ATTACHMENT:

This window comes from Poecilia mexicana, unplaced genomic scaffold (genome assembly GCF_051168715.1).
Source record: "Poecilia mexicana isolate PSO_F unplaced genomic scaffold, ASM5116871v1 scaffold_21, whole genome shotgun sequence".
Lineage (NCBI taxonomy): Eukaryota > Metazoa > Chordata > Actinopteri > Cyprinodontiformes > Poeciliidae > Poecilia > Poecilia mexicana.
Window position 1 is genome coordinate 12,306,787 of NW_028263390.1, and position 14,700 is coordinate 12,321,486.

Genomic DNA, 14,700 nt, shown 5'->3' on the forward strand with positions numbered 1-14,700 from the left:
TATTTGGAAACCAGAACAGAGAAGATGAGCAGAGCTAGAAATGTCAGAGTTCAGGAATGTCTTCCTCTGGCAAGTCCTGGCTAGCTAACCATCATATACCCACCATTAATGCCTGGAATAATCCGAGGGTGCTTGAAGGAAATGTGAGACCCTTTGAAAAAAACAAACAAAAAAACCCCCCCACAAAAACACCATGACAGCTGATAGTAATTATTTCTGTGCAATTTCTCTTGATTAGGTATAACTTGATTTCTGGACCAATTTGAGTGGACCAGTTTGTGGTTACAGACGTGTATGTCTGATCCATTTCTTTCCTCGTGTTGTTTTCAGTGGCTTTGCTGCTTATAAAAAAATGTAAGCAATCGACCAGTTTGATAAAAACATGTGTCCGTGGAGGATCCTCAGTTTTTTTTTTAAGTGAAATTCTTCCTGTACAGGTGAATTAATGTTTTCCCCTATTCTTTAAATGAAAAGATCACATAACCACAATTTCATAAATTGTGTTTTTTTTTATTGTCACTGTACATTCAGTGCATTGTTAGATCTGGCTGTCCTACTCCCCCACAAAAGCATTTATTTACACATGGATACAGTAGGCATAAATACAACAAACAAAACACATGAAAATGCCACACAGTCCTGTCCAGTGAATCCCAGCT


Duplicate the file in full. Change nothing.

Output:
This window comes from Poecilia mexicana, unplaced genomic scaffold (genome assembly GCF_051168715.1).
Source record: "Poecilia mexicana isolate PSO_F unplaced genomic scaffold, ASM5116871v1 scaffold_21, whole genome shotgun sequence".
Lineage (NCBI taxonomy): Eukaryota > Metazoa > Chordata > Actinopteri > Cyprinodontiformes > Poeciliidae > Poecilia > Poecilia mexicana.
Window position 1 is genome coordinate 12,306,787 of NW_028263390.1, and position 14,700 is coordinate 12,321,486.

Genomic DNA, 14,700 nt, shown 5'->3' on the forward strand with positions numbered 1-14,700 from the left:
TATTTGGAAACCAGAACAGAGAAGATGAGCAGAGCTAGAAATGTCAGAGTTCAGGAATGTCTTCCTCTGGCAAGTCCTGGCTAGCTAACCATCATATACCCACCATTAATGCCTGGAATAATCCGAGGGTGCTTGAAGGAAATGTGAGACCCTTTGAAAAAAACAAACAAAAAAACCCCCCCACAAAAACACCATGACAGCTGATAGTAATTATTTCTGTGCAATTTCTCTTGATTAGGTATAACTTGATTTCTGGACCAATTTGAGTGGACCAGTTTGTGGTTACAGACGTGTATGTCTGATCCATTTCTTTCCTCGTGTTGTTTTCAGTGGCTTTGCTGCTTATAAAAAAATGTAAGCAATCGACCAGTTTGATAAAAACATGTGTCCGTGGAGGATCCTCAGTTTTTTTTTTAAGTGAAATTCTTCCTGTACAGGTGAATTAATGTTTTCCCCTATTCTTTAAATGAAAAGATCACATAACCACAATTTCATAAATTGTGTTTTTTTTTATTGTCACTGTACATTCAGTGCATTGTTAGATCTGGCTGTCCTACTCCCCCACAAAAGCATTTATTTACACATGGATACAGTAGGCATAAATACAACAAACAAAACACATGAAAATGCCACACAGTCCTGTCCAGTGAATCCCAGCT